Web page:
Nomar Garciaparra played for the Red Sox, Cubs, Dodgers, and Athletics, collected 1,747 hits, 229 home runs, 95 stolen bases, and a batting line of .313/.361/.521, and made six-time All-Star teams.  He was unanimously selected as the 1997 American League Rookie of the Year, and won back-to-back batting titles with very impressive averages – .357 and .372 – in 1999 and 2000.  In those years, Garciaparra also set career OPS highs at 1.022 (second to Manny Ramirez in the AL) and 1.033.  In seven postseason series, he hit .321 with seven home runs.  Nomar guaranteed himself a spot in the record books on May 10, 1999, when he became the 11th player in major league history to hit two grand slams in a single game.

Continue reading "Next stop in my baseball career – ..."


Brad VanFossan

Golden Effort Falls Just Short posted by Brad VanFossan

A Golden Effort Falls Just Short By Brad VanFossan I know it’s more than just a hockey game when my 63 year old father is looking forward to watching, and has been watching most of the hockey games during this Olympics. I know it’s more than just a game when patrons at bars ask to turn the hockey game on, both the men’s and women’s games, as I have seen happen over the last couple weeks. This is about reliving nostalgia for those who were around for the 1980 Gold Medal team‘s “Miracle“ run. And it’s about wanting to experience that same feeling for those of us who were too young or weren’t around then. This is the kind of thing the brings generations of sons and fathers together creating memories that become part of family lore. More importantly, this is a message to the world that hockey isn’t a secondary sport in the United States anymore, but one we can excel at, and even be the best.  It’s almost time for the opening face off, winning twice on enemy territory won’t be easy, but I think if anyone can, it’s this group of relentless young men. No matter what the outcome, they will put forth an effort to be proud of.My in game thoughts from the penalty box: -In the first U.S./Canada match up the U.S. was able to score first, taking the crowd out of things for a bit, today Canada scored first, it’s the first time the U.S. has trailed all Olympics. -Jonathan Toews goal was off of a rebound, not too much cause for concern yet. The U.S. is still playing pretty well, theyContinue reading "Golden Effort Falls Just Short"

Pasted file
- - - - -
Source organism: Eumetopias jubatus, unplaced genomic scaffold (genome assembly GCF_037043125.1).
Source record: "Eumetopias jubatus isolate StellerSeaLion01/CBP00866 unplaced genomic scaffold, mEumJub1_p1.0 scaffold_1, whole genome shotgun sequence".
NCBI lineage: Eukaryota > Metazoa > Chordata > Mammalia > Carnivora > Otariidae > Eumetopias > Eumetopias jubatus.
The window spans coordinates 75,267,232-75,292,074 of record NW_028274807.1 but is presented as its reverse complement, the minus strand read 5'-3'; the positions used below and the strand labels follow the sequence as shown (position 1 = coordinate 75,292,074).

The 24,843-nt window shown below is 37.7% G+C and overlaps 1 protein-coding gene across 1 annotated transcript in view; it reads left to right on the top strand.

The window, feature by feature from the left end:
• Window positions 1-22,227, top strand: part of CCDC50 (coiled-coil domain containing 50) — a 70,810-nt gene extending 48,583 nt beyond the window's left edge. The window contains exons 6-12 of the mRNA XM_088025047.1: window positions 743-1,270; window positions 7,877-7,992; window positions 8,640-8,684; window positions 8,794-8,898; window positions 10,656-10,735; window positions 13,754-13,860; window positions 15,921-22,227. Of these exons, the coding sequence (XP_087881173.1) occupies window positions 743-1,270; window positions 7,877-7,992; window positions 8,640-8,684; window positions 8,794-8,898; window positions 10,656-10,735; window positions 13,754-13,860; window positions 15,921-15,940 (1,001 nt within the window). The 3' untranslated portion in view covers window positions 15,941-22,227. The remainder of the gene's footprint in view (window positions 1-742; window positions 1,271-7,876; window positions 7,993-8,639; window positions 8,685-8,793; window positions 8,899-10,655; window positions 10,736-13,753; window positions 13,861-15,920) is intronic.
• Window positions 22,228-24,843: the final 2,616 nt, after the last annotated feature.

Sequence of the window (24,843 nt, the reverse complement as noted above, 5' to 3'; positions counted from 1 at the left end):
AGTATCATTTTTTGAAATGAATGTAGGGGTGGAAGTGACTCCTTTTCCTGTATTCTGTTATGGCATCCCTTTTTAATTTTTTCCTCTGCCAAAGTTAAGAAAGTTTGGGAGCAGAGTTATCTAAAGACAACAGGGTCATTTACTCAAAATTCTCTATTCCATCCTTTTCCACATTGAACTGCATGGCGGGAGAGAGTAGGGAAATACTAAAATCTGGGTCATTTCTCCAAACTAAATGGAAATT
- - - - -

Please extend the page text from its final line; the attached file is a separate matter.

David

Two more great careers reach the end of the line posted by David

Tom Glavine and Frank Thomas officially announced their retirements this week, ending speculation that either one would attempt a comeback in 2010 after not appearing in a big league game last season.  Glavine was a great finesse pitcher of his generation, and Thomas was a premiere slugger of the nineties.